That leads me to Kaz, who might be the trickiest character to bring to life in visual media, and the most difficult for any viewer new to his character. A lot of what’s going on for him is hidden under the surface, and he’s perfected a constantly stoic look that almost never betrays his emotional interior. He’s learned to do this because he knows that vulnerability gives ammunition to your enemies. The swelling music and the bloated screen time are trying to tell you Mal and Alina are the love story here. But for me the most emotionally resonant, full of love moment is when, after declaring it is stupid to fight the Darkling while they are still in the fold and refusing to do it, Kaz comes out onto the top desk of the ship unexpectedly. Why? To fight the volcra attacking Inej, who has already used all her knives on it. I literally gasped when he appeared out of nowhere, and rewound to watch the scene over and over again. It made me cry. Freddy Carter, wow!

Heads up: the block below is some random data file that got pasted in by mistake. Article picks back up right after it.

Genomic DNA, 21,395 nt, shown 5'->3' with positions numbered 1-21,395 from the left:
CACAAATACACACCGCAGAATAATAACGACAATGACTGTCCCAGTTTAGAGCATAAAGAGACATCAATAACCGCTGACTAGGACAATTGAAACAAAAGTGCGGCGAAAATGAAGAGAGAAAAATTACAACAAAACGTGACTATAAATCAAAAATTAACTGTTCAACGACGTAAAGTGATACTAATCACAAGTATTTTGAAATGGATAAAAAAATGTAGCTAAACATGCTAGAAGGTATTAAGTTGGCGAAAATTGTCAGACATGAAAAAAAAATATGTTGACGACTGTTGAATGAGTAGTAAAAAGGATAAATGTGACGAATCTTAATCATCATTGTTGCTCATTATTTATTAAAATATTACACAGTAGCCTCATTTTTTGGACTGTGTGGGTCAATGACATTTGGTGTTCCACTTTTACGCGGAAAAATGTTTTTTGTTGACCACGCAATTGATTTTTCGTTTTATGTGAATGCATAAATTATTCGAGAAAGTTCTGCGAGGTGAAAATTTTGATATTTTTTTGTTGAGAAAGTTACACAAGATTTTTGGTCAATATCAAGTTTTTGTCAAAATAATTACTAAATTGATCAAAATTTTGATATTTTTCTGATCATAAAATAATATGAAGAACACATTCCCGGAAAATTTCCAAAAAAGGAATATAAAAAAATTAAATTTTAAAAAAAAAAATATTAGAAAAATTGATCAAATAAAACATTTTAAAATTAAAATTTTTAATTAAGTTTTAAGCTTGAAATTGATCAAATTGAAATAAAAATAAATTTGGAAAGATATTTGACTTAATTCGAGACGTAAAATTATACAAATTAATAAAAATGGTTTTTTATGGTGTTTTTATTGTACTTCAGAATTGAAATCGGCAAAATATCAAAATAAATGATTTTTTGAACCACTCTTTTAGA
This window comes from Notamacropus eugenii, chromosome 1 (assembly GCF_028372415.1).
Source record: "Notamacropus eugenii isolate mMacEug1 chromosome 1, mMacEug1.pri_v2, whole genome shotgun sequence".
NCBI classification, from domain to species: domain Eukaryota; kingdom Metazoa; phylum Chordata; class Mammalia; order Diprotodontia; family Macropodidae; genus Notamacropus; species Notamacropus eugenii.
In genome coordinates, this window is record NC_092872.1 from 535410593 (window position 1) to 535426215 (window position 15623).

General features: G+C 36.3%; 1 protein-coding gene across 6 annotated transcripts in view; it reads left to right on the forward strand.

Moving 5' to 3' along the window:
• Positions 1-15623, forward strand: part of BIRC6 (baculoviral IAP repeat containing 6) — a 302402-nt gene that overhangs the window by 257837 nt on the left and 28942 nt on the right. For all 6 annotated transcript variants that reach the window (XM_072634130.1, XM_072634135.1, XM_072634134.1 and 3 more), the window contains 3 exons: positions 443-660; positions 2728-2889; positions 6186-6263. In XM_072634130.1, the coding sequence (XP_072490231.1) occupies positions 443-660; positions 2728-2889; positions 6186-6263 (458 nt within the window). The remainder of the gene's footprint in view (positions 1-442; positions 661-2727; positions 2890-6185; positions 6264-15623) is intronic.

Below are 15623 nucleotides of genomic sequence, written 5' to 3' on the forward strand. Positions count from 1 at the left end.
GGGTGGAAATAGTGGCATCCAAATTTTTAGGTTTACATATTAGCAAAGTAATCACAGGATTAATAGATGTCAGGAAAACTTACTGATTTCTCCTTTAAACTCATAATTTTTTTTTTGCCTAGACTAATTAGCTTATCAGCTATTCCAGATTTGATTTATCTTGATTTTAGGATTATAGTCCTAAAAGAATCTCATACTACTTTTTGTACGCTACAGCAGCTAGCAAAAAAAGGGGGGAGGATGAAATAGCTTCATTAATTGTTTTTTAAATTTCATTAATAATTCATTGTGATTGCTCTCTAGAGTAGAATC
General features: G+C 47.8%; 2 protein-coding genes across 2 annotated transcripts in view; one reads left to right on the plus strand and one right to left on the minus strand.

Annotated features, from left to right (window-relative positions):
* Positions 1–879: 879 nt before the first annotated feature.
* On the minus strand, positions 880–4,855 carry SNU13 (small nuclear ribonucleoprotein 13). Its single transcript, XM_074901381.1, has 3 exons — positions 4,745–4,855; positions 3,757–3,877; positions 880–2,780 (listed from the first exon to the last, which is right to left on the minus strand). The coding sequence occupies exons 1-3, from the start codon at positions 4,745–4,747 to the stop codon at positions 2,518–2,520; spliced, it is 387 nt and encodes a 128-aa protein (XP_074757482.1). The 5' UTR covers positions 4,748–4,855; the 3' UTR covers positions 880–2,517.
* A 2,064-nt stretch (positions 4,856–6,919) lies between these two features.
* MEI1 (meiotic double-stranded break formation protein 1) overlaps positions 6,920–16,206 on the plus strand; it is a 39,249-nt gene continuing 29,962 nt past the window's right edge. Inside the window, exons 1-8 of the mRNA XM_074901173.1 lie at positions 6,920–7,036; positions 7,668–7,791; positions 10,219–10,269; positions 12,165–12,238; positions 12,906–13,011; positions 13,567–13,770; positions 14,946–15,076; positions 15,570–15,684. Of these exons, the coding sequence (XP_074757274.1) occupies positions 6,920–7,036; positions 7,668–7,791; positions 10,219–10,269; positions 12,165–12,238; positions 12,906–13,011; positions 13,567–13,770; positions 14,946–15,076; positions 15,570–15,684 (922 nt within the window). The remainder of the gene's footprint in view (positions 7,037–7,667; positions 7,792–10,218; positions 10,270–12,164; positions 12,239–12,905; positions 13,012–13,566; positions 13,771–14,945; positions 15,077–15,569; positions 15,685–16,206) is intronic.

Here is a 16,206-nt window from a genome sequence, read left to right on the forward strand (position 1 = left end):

Speaking of making me cry, let’s talk about my OTP Nina and Matthias. I knew from the beginning that Kaz, Inej, and Jesper would be appearing, but I somehow missed that Nina and Matthias would be featured in the Netflix show too. What a wonderful surprise! And their story is different, because it’s one that readers do know from the books. The backstory where they met as enemies in a war who had to learn to trust each other to survive in the frozen wilderness after a shipwreck is told in flashbacks in Six of Crows. Danielle Galligan (Nina) and Calahan Skogman (Matthias) have wonderful chemistry. Nina’s boisterous energy and easy self-confidence are wonderfully contrasted with Matthias’s uptight black-and-white worldview and awkwardness. Like their chemistry, their dialogue is crackling. They manage to establish an emotional bond even in the short amounts of screen time they’re given that makes the betrayal (but is it?) by Nina at the end of the series palpably painful.